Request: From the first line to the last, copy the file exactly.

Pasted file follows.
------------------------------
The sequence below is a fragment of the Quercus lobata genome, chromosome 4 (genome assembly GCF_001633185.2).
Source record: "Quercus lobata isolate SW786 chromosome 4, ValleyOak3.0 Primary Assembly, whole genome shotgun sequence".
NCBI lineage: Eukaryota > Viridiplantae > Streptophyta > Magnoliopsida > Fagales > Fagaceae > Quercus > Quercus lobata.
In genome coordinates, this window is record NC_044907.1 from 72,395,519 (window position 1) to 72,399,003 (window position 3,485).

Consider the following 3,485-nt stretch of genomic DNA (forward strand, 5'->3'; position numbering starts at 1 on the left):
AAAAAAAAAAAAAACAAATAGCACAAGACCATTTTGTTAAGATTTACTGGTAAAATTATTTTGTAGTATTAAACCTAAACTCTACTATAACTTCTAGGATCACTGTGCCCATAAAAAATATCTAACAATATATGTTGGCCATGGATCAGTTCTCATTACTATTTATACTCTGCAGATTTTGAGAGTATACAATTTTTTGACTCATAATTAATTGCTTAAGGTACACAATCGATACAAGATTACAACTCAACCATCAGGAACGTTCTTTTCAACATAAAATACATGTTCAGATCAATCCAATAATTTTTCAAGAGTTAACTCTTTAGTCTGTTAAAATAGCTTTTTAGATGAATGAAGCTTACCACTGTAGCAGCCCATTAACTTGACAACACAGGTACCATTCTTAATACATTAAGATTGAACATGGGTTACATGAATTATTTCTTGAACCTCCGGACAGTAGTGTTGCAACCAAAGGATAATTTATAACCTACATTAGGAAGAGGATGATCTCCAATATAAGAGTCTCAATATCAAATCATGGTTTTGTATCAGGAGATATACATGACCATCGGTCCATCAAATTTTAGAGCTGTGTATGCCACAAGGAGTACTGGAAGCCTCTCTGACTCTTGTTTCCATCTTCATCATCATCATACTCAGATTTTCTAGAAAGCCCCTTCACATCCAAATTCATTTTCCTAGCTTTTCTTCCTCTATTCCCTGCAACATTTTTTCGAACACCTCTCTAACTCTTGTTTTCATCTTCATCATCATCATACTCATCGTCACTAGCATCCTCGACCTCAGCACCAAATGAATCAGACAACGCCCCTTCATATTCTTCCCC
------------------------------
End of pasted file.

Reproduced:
The sequence below is a fragment of the Quercus lobata genome, chromosome 4 (genome assembly GCF_001633185.2).
Source record: "Quercus lobata isolate SW786 chromosome 4, ValleyOak3.0 Primary Assembly, whole genome shotgun sequence".
NCBI lineage: Eukaryota > Viridiplantae > Streptophyta > Magnoliopsida > Fagales > Fagaceae > Quercus > Quercus lobata.
In genome coordinates, this window is record NC_044907.1 from 72,395,519 (window position 1) to 72,399,003 (window position 3,485).

Consider the following 3,485-nt stretch of genomic DNA (forward strand, 5'->3'; position numbering starts at 1 on the left):
AAAAAAAAAAAAAACAAATAGCACAAGACCATTTTGTTAAGATTTACTGGTAAAATTATTTTGTAGTATTAAACCTAAACTCTACTATAACTTCTAGGATCACTGTGCCCATAAAAAATATCTAACAATATATGTTGGCCATGGATCAGTTCTCATTACTATTTATACTCTGCAGATTTTGAGAGTATACAATTTTTTGACTCATAATTAATTGCTTAAGGTACACAATCGATACAAGATTACAACTCAACCATCAGGAACGTTCTTTTCAACATAAAATACATGTTCAGATCAATCCAATAATTTTTCAAGAGTTAACTCTTTAGTCTGTTAAAATAGCTTTTTAGATGAATGAAGCTTACCACTGTAGCAGCCCATTAACTTGACAACACAGGTACCATTCTTAATACATTAAGATTGAACATGGGTTACATGAATTATTTCTTGAACCTCCGGACAGTAGTGTTGCAACCAAAGGATAATTTATAACCTACATTAGGAAGAGGATGATCTCCAATATAAGAGTCTCAATATCAAATCATGGTTTTGTATCAGGAGATATACATGACCATCGGTCCATCAAATTTTAGAGCTGTGTATGCCACAAGGAGTACTGGAAGCCTCTCTGACTCTTGTTTCCATCTTCATCATCATCATACTCAGATTTTCTAGAAAGCCCCTTCACATCCAAATTCATTTTCCTAGCTTTTCTTCCTCTATTCCCTGCAACATTTTTTCGAACACCTCTCTAACTCTTGTTTTCATCTTCATCATCATCATACTCATCGTCACTAGCATCCTCGACCTCAGCACCAAATGAATCAGACAACGCCCCTTCATATTCTTCCCC